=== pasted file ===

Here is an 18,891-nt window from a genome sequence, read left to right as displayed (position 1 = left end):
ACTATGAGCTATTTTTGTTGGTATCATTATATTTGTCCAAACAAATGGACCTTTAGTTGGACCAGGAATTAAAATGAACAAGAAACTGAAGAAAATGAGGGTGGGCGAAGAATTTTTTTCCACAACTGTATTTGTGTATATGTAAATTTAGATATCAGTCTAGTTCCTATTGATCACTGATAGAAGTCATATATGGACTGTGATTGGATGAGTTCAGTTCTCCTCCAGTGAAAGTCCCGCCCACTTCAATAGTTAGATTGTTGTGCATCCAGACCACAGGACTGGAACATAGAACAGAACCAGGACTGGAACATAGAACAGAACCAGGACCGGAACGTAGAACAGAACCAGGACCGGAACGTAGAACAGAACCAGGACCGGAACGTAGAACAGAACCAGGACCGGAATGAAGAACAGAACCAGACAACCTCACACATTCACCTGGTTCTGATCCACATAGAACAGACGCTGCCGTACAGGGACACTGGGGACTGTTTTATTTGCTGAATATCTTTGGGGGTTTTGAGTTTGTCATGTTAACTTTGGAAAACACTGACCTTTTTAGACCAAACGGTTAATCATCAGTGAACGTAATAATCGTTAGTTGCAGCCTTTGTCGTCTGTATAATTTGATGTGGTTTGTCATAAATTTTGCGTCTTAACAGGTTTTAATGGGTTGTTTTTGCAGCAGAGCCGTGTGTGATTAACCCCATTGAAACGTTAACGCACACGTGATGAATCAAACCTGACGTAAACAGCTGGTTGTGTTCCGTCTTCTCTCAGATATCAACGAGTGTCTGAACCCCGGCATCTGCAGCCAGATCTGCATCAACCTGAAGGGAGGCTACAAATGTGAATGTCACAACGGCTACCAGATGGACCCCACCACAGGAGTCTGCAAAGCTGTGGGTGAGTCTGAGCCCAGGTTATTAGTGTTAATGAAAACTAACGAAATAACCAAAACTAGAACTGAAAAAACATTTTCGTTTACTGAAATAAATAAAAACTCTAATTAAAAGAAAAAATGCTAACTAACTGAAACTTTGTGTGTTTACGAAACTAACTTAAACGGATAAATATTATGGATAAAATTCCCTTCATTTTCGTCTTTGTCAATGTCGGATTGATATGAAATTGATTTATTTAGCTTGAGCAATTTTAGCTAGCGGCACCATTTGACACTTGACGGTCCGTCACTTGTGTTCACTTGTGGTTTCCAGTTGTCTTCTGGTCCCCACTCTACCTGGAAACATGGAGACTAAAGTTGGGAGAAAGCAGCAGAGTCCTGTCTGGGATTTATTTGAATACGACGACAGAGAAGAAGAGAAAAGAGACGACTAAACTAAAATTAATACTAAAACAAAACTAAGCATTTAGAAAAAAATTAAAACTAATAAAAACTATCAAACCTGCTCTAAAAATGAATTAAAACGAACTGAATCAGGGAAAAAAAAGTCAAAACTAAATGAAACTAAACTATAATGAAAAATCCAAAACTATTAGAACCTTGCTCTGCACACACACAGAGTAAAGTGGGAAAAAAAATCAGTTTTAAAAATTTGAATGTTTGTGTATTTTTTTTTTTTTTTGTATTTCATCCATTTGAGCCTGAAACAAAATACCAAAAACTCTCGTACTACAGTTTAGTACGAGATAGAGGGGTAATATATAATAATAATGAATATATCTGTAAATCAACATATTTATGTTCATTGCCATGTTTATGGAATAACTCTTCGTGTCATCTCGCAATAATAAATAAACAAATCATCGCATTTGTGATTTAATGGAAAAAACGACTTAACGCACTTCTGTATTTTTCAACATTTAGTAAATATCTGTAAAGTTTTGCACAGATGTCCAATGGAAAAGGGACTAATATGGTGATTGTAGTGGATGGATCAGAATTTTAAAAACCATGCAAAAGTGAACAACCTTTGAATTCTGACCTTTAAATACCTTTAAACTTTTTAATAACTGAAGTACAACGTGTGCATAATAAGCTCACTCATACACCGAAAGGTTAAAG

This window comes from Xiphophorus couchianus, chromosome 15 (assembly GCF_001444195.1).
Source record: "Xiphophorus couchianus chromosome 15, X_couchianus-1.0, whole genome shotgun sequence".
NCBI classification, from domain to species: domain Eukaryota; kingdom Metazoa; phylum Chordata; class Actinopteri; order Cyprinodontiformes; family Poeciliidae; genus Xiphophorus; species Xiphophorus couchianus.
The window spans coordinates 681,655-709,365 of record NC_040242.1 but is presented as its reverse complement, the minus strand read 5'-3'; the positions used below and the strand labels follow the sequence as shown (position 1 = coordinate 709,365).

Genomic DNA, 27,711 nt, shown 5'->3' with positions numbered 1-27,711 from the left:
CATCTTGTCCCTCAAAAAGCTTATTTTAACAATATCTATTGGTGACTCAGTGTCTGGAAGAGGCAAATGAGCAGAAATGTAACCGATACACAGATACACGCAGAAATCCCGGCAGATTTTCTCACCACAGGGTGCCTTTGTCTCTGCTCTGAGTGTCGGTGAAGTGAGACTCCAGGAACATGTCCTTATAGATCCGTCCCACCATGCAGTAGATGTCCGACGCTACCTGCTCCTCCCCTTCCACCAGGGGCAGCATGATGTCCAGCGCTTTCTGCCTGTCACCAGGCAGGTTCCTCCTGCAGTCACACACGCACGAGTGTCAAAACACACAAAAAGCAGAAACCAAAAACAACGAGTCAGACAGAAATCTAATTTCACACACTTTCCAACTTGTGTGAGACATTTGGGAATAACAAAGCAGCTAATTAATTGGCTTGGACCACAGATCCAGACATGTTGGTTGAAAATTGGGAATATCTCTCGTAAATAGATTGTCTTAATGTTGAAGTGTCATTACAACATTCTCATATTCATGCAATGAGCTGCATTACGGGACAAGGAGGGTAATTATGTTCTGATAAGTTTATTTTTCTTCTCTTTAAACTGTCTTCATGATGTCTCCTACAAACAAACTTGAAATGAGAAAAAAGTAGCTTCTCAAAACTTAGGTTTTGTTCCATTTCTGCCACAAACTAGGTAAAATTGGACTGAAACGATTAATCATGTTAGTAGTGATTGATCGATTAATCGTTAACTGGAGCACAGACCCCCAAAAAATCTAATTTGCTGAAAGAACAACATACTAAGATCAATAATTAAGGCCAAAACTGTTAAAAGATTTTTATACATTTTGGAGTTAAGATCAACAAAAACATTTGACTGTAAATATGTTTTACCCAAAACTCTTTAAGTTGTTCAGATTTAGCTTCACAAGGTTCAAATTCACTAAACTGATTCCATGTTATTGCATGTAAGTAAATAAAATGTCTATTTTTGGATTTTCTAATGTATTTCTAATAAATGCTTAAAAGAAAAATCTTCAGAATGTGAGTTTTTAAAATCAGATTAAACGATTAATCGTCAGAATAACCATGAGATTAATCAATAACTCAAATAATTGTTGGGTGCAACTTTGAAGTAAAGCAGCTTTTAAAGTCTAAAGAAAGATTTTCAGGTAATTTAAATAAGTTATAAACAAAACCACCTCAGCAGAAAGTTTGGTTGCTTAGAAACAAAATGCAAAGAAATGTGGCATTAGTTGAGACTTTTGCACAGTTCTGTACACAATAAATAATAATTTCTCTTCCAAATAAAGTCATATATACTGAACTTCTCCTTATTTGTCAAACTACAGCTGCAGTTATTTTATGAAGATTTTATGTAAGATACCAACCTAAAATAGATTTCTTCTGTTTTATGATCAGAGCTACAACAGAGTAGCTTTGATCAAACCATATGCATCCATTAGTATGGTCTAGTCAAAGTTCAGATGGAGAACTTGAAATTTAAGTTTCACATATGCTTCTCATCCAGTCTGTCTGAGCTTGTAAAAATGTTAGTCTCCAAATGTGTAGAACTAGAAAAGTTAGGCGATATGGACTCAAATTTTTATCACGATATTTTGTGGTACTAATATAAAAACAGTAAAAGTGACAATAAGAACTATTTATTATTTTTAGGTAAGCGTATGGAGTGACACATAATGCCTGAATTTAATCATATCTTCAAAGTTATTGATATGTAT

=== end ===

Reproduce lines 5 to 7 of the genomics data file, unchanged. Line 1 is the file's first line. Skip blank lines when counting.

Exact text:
NCBI classification, from domain to species: domain Eukaryota; kingdom Metazoa; phylum Chordata; class Actinopteri; order Cyprinodontiformes; family Poeciliidae; genus Xiphophorus; species Xiphophorus couchianus.
The window spans coordinates 681,655-709,365 of record NC_040242.1 but is presented as its reverse complement, the minus strand read 5'-3'; the positions used below and the strand labels follow the sequence as shown (position 1 = coordinate 709,365).

Genomic DNA, 27,711 nt, shown 5'->3' with positions numbered 1-27,711 from the left: